High Scores: Daniel Caleb’s Weird, Wonderful “Semblance” Soundtrack

Semblance

Semblance, the puzzle-platforming game, is all about feel: gelatinous physics mechanics, slowly-shifting color schemes, and beneath it all, interwoven threads of pastoral symbolism and sci-fi weirdness. Its unstated premise is abstract but familiar-feeling; a small-but-resourceful purple blob (that’s you!) must rid a space-forest of various neon-tinted invasive species. Being a good steward of cosmic nature proves a profoundly satisfying process. That’s due in no small part to the score, composed by 36-year-old Daniel Caleb Matthee (professionally known as Daniel Caleb), which plays an indispensable role in crafting these lasting impressions. 

From the swells of tribal-sounding percussion on “Far From Home” to the bleak and culty rave-synths of “Ancient Heights,” the compositions play with ancient and futuristic sounds in a manner that might sound hokey on paper—but actually comes out sounding exactly the opposite. That may be a credit to the South African musician’s sprawling resume; he has played tenor sax in a swing band, produced award-winning South African electronic albums, and scores around four films (and dozens of TV and commercial projects) per year with his music production company, Pressure Cooker—and did we mention he holds degrees in history and psychology?

Semblance is Caleb’s first foray into game music, but he credits the music’s success to an old lesson he learned composing from films. “You have to say, ‘Let’s forget everything we learned at school and play these things in a way that would horrify our music teachers,’” he says. “That has led to some of our best work.” We caught up with Caleb via email from his home in Cape Town, South Africa, where he lives with his wife and daughter.

Semblance

You’re a longtime gamer. What were some of the games you grew up with and loved, and what do you find yourself playing these days?

I became a gamer when my parents bought the family our first PC in 1991. It really blew my mind as a kid. Games from this era that I spent my life playing were Dune 2000, Rebel Assault, Mortal Kombat, Doom, and the like. I was particularly amazed and horrified by the atmosphere of Doom.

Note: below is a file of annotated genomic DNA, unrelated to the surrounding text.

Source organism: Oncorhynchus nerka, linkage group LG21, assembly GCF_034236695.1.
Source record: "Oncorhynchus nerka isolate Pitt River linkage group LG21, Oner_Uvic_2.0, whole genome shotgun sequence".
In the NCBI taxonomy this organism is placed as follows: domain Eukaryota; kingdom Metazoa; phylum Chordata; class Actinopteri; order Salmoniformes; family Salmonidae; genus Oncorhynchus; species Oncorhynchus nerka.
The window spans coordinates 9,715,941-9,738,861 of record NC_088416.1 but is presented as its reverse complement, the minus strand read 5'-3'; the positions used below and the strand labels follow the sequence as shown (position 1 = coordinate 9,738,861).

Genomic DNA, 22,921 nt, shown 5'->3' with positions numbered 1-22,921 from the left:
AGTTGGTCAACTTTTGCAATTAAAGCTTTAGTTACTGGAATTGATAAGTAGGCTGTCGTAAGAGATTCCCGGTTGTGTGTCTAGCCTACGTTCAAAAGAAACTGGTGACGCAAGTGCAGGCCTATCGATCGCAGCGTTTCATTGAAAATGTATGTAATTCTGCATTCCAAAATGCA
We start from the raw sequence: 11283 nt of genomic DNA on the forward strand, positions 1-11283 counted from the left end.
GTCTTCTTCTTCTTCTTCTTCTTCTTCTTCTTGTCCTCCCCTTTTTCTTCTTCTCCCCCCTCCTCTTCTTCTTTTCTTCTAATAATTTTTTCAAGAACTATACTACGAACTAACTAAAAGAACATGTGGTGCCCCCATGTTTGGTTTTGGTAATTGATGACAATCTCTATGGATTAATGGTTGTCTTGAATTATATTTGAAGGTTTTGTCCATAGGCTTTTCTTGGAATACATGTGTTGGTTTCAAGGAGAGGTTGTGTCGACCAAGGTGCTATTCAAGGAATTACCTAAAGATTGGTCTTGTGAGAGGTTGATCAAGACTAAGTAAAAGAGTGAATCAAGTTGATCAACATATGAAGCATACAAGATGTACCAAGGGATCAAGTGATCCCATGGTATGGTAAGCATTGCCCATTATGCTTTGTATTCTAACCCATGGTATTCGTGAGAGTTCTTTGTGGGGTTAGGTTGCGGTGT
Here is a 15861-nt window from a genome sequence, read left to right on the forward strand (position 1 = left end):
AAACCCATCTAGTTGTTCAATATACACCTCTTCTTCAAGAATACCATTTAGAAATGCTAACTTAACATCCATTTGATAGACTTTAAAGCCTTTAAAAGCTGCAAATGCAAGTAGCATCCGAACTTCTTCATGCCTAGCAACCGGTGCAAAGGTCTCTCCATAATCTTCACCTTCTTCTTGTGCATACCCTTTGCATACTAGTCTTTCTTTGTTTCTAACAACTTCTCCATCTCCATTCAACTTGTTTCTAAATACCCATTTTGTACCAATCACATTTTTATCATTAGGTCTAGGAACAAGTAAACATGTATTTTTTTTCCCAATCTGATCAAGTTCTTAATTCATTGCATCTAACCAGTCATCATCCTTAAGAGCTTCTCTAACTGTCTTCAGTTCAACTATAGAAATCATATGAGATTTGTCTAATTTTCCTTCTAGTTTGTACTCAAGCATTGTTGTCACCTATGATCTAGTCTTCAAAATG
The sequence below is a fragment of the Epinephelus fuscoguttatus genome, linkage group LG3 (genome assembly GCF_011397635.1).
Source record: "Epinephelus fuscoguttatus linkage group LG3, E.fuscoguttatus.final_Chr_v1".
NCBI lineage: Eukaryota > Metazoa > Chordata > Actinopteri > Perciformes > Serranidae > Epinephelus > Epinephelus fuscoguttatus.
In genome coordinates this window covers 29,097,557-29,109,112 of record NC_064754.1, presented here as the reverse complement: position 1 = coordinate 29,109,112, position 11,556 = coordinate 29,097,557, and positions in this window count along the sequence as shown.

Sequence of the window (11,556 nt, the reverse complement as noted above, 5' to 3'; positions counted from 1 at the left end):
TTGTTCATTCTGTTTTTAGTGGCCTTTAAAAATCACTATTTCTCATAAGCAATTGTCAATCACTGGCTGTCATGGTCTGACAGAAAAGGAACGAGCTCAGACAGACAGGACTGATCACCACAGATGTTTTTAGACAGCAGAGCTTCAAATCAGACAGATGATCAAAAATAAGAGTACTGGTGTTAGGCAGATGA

Games I’ve recently enjoyed are The Witcher: Wild Hunt, Doom (2016), and Grand Theft Auto V. And I’m always casually playing games like Rocket League and Left for Dead with friends scattered around the globe. I’m also a huge VR enthusiast. At night I often wake my family up knocking things over in my small man-cave, playing games like Lone Echo, Skyrim VR, Alien Isolation, and Subnautica.

Can you recall the first game (or games) where the music really grabbed you? What did you like about them?

I remember my friend playing me an Ace of Base song through his internal PC speaker. I have no idea how he did it, but we thought it was badass. For the first part of my youth, that was how I experienced any sound: through a PC speaker. Then the Soundblaster [sound chip] arrived. Star Wars: Rebel Assault was packaged with our family computer, and everything changed for me with the introduction of an actual sound card and speakers. I could hear the orchestra, the voices, the lazers. I was experiencing a game on a whole new level. My favorite music experience in a game, though, was hearing the Elder Scrolls III: Morrowind theme for the first time. I just sat there thinking, “This is possibly the greatest theme ever created.”

How did you break into film scoring?

The first film I did was seriously low budget. It was basically four dudes in one room wearing leotards. They had to constantly swap out characters and do scene transitions with cardboard boxes. None of us knew what we were doing, and it took us around two years. After that first film I met my business partner, James [Matthes]. We had a shared passion for music, and we started a music production company out of two small studios in his basement. It’s now 10 years later, and we’re fortunate enough to have two more musicians and three sound engineers working with us at Pressure Cooker. So I’ve been able to take a step back from film a bit to follow my dream of getting into audio and music for game development.